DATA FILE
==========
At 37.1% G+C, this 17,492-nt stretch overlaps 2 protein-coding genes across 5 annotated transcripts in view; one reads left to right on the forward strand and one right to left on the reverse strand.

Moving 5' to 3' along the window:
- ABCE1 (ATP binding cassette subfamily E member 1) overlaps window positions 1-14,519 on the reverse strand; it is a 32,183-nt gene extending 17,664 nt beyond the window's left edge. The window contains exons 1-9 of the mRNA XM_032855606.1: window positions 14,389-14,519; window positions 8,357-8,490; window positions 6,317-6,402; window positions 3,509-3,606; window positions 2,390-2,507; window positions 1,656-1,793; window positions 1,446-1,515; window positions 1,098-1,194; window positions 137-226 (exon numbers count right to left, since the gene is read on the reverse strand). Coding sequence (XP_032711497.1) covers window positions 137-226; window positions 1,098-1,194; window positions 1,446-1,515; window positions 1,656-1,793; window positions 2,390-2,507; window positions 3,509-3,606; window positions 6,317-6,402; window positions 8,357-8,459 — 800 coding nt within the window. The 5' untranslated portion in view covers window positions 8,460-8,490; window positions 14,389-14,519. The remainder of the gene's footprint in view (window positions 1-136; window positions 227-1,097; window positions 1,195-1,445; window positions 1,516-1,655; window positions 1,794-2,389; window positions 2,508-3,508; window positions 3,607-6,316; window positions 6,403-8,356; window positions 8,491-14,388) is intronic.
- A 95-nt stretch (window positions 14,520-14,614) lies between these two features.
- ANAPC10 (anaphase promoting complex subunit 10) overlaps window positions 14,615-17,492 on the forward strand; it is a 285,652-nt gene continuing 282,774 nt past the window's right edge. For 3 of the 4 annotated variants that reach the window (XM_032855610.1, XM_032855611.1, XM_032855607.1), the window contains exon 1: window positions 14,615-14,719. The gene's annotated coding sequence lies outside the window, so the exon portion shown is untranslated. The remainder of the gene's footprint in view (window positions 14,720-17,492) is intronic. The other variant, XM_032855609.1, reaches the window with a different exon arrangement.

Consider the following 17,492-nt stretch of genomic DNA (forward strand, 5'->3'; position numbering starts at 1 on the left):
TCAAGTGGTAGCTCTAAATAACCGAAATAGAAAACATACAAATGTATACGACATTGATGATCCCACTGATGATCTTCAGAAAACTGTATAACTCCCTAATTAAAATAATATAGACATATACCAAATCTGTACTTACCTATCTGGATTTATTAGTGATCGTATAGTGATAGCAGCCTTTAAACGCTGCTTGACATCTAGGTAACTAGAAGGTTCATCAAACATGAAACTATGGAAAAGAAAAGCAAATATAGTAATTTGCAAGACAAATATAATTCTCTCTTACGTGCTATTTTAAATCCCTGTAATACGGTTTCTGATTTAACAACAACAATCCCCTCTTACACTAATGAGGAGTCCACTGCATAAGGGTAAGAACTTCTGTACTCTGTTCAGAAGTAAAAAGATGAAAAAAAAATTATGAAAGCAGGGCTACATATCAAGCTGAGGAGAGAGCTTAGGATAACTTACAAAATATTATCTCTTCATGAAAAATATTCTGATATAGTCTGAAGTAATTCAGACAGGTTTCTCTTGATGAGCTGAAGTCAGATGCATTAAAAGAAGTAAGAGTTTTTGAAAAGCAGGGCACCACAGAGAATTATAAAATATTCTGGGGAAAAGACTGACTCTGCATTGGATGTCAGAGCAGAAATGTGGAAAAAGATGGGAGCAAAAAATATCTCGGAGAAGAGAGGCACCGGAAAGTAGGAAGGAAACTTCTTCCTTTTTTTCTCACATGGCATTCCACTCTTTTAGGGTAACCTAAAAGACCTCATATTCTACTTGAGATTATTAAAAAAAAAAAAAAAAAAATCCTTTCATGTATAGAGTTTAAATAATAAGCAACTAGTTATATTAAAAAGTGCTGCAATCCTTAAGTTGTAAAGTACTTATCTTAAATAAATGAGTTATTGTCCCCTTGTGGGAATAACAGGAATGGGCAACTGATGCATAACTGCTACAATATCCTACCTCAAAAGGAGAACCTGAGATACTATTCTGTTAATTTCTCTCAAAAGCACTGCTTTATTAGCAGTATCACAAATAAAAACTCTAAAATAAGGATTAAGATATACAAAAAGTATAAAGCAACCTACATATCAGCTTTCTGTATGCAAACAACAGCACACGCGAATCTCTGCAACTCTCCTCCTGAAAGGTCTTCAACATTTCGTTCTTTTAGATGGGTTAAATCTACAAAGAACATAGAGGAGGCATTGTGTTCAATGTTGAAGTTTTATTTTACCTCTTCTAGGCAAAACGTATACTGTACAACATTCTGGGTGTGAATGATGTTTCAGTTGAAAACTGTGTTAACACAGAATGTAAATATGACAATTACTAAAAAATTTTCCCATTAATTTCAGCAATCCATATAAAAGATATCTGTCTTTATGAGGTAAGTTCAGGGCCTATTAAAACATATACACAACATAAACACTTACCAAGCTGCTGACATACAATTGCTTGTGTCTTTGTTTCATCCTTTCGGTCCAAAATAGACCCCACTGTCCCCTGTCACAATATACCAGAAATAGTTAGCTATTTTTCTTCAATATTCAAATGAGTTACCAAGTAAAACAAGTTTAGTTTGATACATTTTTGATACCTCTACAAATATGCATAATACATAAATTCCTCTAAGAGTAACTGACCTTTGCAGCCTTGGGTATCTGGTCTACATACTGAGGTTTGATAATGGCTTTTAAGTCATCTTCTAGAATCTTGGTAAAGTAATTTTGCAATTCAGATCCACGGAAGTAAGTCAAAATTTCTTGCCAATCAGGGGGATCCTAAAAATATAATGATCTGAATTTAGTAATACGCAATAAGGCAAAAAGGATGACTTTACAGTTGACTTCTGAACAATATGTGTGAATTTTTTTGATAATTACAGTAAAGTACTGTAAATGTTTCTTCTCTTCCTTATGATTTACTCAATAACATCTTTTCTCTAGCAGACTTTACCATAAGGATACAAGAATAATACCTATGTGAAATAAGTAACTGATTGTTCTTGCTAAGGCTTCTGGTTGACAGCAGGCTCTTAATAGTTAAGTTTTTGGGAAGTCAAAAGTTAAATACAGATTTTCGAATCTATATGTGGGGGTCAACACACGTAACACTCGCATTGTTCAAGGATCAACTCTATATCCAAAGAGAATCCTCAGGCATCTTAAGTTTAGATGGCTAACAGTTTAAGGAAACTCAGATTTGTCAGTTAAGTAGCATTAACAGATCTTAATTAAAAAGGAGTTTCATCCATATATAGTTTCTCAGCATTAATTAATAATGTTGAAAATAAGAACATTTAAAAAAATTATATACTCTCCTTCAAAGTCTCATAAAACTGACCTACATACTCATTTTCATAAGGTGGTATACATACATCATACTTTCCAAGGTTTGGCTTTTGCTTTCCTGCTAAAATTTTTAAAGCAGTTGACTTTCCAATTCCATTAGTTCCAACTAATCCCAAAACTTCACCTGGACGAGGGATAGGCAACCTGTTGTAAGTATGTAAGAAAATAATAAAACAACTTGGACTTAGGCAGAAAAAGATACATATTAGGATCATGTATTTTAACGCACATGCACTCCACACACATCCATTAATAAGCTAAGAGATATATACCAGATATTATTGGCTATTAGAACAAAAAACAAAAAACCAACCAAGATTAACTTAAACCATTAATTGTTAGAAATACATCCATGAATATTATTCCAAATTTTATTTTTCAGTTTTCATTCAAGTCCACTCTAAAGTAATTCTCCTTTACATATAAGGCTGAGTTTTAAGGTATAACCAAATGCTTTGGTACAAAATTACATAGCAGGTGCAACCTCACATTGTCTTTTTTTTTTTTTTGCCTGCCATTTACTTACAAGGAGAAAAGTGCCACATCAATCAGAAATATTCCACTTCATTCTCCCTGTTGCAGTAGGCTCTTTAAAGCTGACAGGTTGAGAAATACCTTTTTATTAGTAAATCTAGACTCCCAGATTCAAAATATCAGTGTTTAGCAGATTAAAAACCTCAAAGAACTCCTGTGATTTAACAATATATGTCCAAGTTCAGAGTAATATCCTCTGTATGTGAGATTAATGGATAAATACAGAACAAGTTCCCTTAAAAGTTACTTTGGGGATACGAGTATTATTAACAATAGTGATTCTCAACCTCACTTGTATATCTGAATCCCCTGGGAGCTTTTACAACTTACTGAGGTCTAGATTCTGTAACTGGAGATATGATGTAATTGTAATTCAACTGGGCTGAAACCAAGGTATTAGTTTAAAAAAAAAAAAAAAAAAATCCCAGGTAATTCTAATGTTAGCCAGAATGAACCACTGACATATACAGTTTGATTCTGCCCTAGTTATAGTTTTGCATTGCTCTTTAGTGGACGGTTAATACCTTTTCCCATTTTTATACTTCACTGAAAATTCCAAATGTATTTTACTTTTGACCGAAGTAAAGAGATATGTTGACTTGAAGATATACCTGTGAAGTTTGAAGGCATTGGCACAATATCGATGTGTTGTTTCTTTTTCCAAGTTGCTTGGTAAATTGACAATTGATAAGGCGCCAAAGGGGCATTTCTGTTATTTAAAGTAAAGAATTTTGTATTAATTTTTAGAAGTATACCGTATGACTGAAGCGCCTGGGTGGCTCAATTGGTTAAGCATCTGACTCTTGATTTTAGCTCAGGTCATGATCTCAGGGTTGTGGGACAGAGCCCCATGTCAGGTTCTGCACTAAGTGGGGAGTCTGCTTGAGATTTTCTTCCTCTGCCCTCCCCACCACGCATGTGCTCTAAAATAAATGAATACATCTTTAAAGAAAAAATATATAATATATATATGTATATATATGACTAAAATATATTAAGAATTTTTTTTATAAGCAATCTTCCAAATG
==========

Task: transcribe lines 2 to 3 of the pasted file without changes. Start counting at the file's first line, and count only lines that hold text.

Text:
Moving 5' to 3' along the window:
- ABCE1 (ATP binding cassette subfamily E member 1) overlaps window positions 1-14,519 on the reverse strand; it is a 32,183-nt gene extending 17,664 nt beyond the window's left edge. The window contains exons 1-9 of the mRNA XM_032855606.1: window positions 14,389-14,519; window positions 8,357-8,490; window positions 6,317-6,402; window positions 3,509-3,606; window positions 2,390-2,507; window positions 1,656-1,793; window positions 1,446-1,515; window positions 1,098-1,194; window positions 137-226 (exon numbers count right to left, since the gene is read on the reverse strand). Coding sequence (XP_032711497.1) covers window positions 137-226; window positions 1,098-1,194; window positions 1,446-1,515; window positions 1,656-1,793; window positions 2,390-2,507; window positions 3,509-3,606; window positions 6,317-6,402; window positions 8,357-8,459 — 800 coding nt within the window. The 5' untranslated portion in view covers window positions 8,460-8,490; window positions 14,389-14,519. The remainder of the gene's footprint in view (window positions 1-136; window positions 227-1,097; window positions 1,195-1,445; window positions 1,516-1,655; window positions 1,794-2,389; window positions 2,508-3,508; window positions 3,607-6,316; window positions 6,403-8,356; window positions 8,491-14,388) is intronic.